The Whistleblower Chronicle

It’s a pity that Tigers, a film by Oscar-winning Bosnian director Danis Tanovic (he won for the 2001 film No Man’s Land, the year Lagaan was also a nominee), did not get a wide theatrical release in India, and went straight to a streaming platform, where, hopefully, it will be seen by those who look for meaningful content.

Emraan Hashmi, going against his serial-kisser image, plays a man with a conscience and courage of conviction, never mind the suffering he and his family has to go through. The film took years to make, but it is a story that needs to be told—the fight by a salesman called Syed Aamir Raza against an unscrupulous multi-national company (MNC).

His fictional version, Ayan (Hashmi), works as a salesman with a Pakistani pharmaceutical company, but finds the going tough because doctors prescribe, and medical stores sell, more expensive products manufactured by MNCs. On the advice of his new bride Zainab (Geetanjai Thapa), he applies for the job of a salesman with a large MNC, even though he does not have the required educational qualifications. The local boss of the company, Bilal (Adil Hussain) is impressed by Ayan’s confidence (“If you don’t hire me, you are stupid man,” he tells his would-be boss) and gives him the job selling baby milk formula for the international giant, Lasta (the real name of the company could not be used for obvious reasons, but it is not difficult to guess which one it is).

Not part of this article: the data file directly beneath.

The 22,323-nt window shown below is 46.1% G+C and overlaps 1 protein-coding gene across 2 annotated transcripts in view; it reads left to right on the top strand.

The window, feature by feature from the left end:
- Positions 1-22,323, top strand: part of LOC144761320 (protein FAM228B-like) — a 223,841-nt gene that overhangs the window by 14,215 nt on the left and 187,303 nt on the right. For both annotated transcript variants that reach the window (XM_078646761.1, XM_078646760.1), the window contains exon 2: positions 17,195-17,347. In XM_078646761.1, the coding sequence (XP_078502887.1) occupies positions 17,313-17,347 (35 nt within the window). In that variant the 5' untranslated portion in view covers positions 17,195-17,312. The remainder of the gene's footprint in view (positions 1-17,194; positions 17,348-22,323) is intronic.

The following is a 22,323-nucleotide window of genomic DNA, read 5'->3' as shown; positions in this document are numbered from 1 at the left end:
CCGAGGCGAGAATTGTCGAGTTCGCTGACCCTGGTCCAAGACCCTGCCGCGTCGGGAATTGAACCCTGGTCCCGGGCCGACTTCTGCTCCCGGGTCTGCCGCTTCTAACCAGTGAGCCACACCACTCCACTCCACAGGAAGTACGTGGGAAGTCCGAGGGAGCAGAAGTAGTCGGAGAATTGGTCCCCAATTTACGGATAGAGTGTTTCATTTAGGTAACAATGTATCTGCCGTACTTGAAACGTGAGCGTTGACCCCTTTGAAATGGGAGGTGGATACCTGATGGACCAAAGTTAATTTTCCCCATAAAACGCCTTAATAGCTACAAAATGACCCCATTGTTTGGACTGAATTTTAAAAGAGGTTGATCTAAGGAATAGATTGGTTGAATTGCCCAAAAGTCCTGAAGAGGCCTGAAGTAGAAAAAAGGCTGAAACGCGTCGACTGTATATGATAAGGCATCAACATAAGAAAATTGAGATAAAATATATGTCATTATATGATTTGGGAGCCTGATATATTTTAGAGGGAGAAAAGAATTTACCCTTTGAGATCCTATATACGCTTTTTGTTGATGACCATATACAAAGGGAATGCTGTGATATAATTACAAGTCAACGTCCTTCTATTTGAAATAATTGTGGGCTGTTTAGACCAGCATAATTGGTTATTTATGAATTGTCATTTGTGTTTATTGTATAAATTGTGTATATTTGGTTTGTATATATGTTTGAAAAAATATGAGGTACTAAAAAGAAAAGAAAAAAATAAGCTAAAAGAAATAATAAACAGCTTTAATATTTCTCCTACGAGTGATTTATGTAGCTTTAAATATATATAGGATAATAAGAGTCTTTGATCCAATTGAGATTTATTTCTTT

Ayan is a smooth talker, but he is also given a budget to bribe doctors and medical stores to push company’s product. He makes brisk progress, does well enough to please his boss and move up the social ladder. Then Faiz (Satyadeep Mishra), a young doctor he had befriended, returns after training from Karachi, and informs Ayan—who is now a father himself—that babies are dying of diarrhoea and malnutrition by using his company’s product.  Poor women think that it is better to give babies formula rather than breast-feeding, but because they use contaminated water, and dilute the costly milk substitute, babies are dying in large numbers. The company does not hold itself responsible for the ignorance of the mothers.

However, Ayan is shocked enough to quit the job, and with the encouragement of his wife and father (Vinod Nagpal), decides to take on Lasta and complain to the World Health Organisation. The result is harassment, threats and ostracism by the very medical professionals who accepted bribes and gifts from Ayan. He is threatened and thrown into jail by a top army doctor as Bilal sits there glowering. Obviously, the company has connections to the top. (The title comes from the instruction by a supervisor for the salesmen to growl like tigers, meaning sell aggressively.)

Faiz stands by him, and involves an NGO run by Maggie (Maryam D’Abo) to help Ayan in his fight. He sends his family to their village for safety and starts to shoot for a documentary that will expose Lasta.  He is taken to Germany and assured by the filmmakers that he will return a hero. But film is caught up in legal tangles, and a mistake made by Ayan (which he corrected immediately) derails the project.  It is not clear why, but Ayan is unable to return home for seven years, and eventually settles in Toronto, where he drives a cab.

Tanovic has made an honest film with Emraam Hashmi portraying Ayan with an appealing mix of innocence and obstinacy—a man who believes he can make a difference. Unlike other whistleblower stories (like Erin Brockovich, for instance), this one has no glamour and very little grandstanding—Ayan is just an ordinary man who wants to do the right thing; the outsiders he depends on to help him, throw him under a bus.

The company responsible for the deaths of thousands of infants suffered no dent to its image—its baby products are still being sold with no warning about correct usage to poor or illiterate women. But for those who care, Raza/Ayan is a hero.